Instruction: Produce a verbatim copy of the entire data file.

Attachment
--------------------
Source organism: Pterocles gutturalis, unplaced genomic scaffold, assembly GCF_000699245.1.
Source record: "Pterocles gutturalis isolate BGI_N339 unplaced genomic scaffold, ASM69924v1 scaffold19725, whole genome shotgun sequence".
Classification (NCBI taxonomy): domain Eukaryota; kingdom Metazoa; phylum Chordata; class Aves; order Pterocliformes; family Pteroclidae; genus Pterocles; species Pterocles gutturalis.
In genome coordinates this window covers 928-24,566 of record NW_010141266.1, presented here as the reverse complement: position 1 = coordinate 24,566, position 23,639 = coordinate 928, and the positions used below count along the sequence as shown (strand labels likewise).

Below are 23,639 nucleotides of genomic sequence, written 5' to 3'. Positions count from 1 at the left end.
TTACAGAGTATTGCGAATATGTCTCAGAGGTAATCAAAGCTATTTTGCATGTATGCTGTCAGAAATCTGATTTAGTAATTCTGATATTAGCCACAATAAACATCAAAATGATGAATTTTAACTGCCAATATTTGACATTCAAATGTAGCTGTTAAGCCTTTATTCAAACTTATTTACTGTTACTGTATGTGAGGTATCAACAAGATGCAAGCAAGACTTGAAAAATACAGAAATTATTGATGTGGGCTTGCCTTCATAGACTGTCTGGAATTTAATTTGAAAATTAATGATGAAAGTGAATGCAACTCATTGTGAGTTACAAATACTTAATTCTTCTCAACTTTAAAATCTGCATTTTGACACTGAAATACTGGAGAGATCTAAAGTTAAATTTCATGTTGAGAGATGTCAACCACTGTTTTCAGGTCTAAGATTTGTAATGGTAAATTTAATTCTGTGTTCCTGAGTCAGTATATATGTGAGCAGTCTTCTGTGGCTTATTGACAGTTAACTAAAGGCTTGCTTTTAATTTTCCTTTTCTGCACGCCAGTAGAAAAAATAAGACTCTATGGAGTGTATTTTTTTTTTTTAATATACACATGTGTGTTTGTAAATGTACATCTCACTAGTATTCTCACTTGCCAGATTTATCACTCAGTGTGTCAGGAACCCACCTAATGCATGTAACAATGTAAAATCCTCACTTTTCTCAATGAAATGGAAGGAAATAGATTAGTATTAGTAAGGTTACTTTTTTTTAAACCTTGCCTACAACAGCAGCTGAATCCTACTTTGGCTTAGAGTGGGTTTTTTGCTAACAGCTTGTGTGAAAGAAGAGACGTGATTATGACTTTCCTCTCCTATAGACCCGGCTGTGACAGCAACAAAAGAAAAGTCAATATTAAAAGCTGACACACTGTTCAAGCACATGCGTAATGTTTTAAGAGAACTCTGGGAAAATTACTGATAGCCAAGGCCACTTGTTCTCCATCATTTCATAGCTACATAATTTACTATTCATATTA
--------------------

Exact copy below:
Source organism: Pterocles gutturalis, unplaced genomic scaffold, assembly GCF_000699245.1.
Source record: "Pterocles gutturalis isolate BGI_N339 unplaced genomic scaffold, ASM69924v1 scaffold19725, whole genome shotgun sequence".
Classification (NCBI taxonomy): domain Eukaryota; kingdom Metazoa; phylum Chordata; class Aves; order Pterocliformes; family Pteroclidae; genus Pterocles; species Pterocles gutturalis.
In genome coordinates this window covers 928-24,566 of record NW_010141266.1, presented here as the reverse complement: position 1 = coordinate 24,566, position 23,639 = coordinate 928, and the positions used below count along the sequence as shown (strand labels likewise).

Below are 23,639 nucleotides of genomic sequence, written 5' to 3'. Positions count from 1 at the left end.
TTACAGAGTATTGCGAATATGTCTCAGAGGTAATCAAAGCTATTTTGCATGTATGCTGTCAGAAATCTGATTTAGTAATTCTGATATTAGCCACAATAAACATCAAAATGATGAATTTTAACTGCCAATATTTGACATTCAAATGTAGCTGTTAAGCCTTTATTCAAACTTATTTACTGTTACTGTATGTGAGGTATCAACAAGATGCAAGCAAGACTTGAAAAATACAGAAATTATTGATGTGGGCTTGCCTTCATAGACTGTCTGGAATTTAATTTGAAAATTAATGATGAAAGTGAATGCAACTCATTGTGAGTTACAAATACTTAATTCTTCTCAACTTTAAAATCTGCATTTTGACACTGAAATACTGGAGAGATCTAAAGTTAAATTTCATGTTGAGAGATGTCAACCACTGTTTTCAGGTCTAAGATTTGTAATGGTAAATTTAATTCTGTGTTCCTGAGTCAGTATATATGTGAGCAGTCTTCTGTGGCTTATTGACAGTTAACTAAAGGCTTGCTTTTAATTTTCCTTTTCTGCACGCCAGTAGAAAAAATAAGACTCTATGGAGTGTATTTTTTTTTTTTAATATACACATGTGTGTTTGTAAATGTACATCTCACTAGTATTCTCACTTGCCAGATTTATCACTCAGTGTGTCAGGAACCCACCTAATGCATGTAACAATGTAAAATCCTCACTTTTCTCAATGAAATGGAAGGAAATAGATTAGTATTAGTAAGGTTACTTTTTTTTAAACCTTGCCTACAACAGCAGCTGAATCCTACTTTGGCTTAGAGTGGGTTTTTTGCTAACAGCTTGTGTGAAAGAAGAGACGTGATTATGACTTTCCTCTCCTATAGACCCGGCTGTGACAGCAACAAAAGAAAAGTCAATATTAAAAGCTGACACACTGTTCAAGCACATGCGTAATGTTTTAAGAGAACTCTGGGAAAATTACTGATAGCCAAGGCCACTTGTTCTCCATCATTTCATAGCTACATAATTTACTATTCATATTA